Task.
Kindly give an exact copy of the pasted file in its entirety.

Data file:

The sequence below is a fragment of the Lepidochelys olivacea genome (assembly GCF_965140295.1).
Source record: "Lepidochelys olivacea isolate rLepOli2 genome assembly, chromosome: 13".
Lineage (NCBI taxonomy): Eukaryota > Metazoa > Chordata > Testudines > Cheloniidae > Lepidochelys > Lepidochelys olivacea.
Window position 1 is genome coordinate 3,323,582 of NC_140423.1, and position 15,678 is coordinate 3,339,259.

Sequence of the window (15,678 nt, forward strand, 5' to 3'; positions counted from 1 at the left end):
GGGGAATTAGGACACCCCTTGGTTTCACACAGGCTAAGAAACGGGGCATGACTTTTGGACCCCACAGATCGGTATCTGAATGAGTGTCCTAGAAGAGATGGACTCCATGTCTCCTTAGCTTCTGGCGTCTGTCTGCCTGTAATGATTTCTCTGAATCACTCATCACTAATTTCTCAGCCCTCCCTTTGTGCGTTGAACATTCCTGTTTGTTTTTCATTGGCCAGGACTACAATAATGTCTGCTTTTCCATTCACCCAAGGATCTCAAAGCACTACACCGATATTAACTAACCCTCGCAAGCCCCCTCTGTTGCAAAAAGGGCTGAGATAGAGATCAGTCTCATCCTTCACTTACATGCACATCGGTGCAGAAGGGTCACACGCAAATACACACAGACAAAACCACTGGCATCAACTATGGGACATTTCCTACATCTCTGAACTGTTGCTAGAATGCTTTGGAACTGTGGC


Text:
The sequence below is a fragment of the Lepidochelys olivacea genome (assembly GCF_965140295.1).
Source record: "Lepidochelys olivacea isolate rLepOli2 genome assembly, chromosome: 13".
Lineage (NCBI taxonomy): Eukaryota > Metazoa > Chordata > Testudines > Cheloniidae > Lepidochelys > Lepidochelys olivacea.
Window position 1 is genome coordinate 3,323,582 of NC_140423.1, and position 15,678 is coordinate 3,339,259.

Sequence of the window (15,678 nt, forward strand, 5' to 3'; positions counted from 1 at the left end):
GGGGAATTAGGACACCCCTTGGTTTCACACAGGCTAAGAAACGGGGCATGACTTTTGGACCCCACAGATCGGTATCTGAATGAGTGTCCTAGAAGAGATGGACTCCATGTCTCCTTAGCTTCTGGCGTCTGTCTGCCTGTAATGATTTCTCTGAATCACTCATCACTAATTTCTCAGCCCTCCCTTTGTGCGTTGAACATTCCTGTTTGTTTTTCATTGGCCAGGACTACAATAATGTCTGCTTTTCCATTCACCCAAGGATCTCAAAGCACTACACCGATATTAACTAACCCTCGCAAGCCCCCTCTGTTGCAAAAAGGGCTGAGATAGAGATCAGTCTCATCCTTCACTTACATGCACATCGGTGCAGAAGGGTCACACGCAAATACACACAGACAAAACCACTGGCATCAACTATGGGACATTTCCTACATCTCTGAACTGTTGCTAGAATGCTTTGGAACTGTGGC